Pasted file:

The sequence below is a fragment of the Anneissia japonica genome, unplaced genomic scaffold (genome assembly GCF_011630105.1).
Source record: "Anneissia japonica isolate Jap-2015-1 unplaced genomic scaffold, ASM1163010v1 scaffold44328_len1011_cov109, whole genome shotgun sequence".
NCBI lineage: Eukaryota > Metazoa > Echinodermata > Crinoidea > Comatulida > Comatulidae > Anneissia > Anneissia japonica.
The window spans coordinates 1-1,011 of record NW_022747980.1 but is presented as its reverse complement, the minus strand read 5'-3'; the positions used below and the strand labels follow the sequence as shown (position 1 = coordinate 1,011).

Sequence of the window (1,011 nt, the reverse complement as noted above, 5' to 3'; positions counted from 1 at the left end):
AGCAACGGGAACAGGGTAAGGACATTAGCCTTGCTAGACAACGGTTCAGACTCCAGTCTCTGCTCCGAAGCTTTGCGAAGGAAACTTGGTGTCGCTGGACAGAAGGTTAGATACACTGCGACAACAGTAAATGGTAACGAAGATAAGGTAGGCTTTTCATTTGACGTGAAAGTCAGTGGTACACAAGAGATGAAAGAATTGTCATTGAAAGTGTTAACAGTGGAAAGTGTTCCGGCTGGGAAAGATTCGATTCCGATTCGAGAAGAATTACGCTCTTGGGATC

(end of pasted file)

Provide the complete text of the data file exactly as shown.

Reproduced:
The sequence below is a fragment of the Anneissia japonica genome, unplaced genomic scaffold (genome assembly GCF_011630105.1).
Source record: "Anneissia japonica isolate Jap-2015-1 unplaced genomic scaffold, ASM1163010v1 scaffold44328_len1011_cov109, whole genome shotgun sequence".
NCBI lineage: Eukaryota > Metazoa > Echinodermata > Crinoidea > Comatulida > Comatulidae > Anneissia > Anneissia japonica.
The window spans coordinates 1-1,011 of record NW_022747980.1 but is presented as its reverse complement, the minus strand read 5'-3'; the positions used below and the strand labels follow the sequence as shown (position 1 = coordinate 1,011).

Sequence of the window (1,011 nt, the reverse complement as noted above, 5' to 3'; positions counted from 1 at the left end):
AGCAACGGGAACAGGGTAAGGACATTAGCCTTGCTAGACAACGGTTCAGACTCCAGTCTCTGCTCCGAAGCTTTGCGAAGGAAACTTGGTGTCGCTGGACAGAAGGTTAGATACACTGCGACAACAGTAAATGGTAACGAAGATAAGGTAGGCTTTTCATTTGACGTGAAAGTCAGTGGTACACAAGAGATGAAAGAATTGTCATTGAAAGTGTTAACAGTGGAAAGTGTTCCGGCTGGGAAAGATTCGATTCCGATTCGAGAAGAATTACGCTCTTGGGATC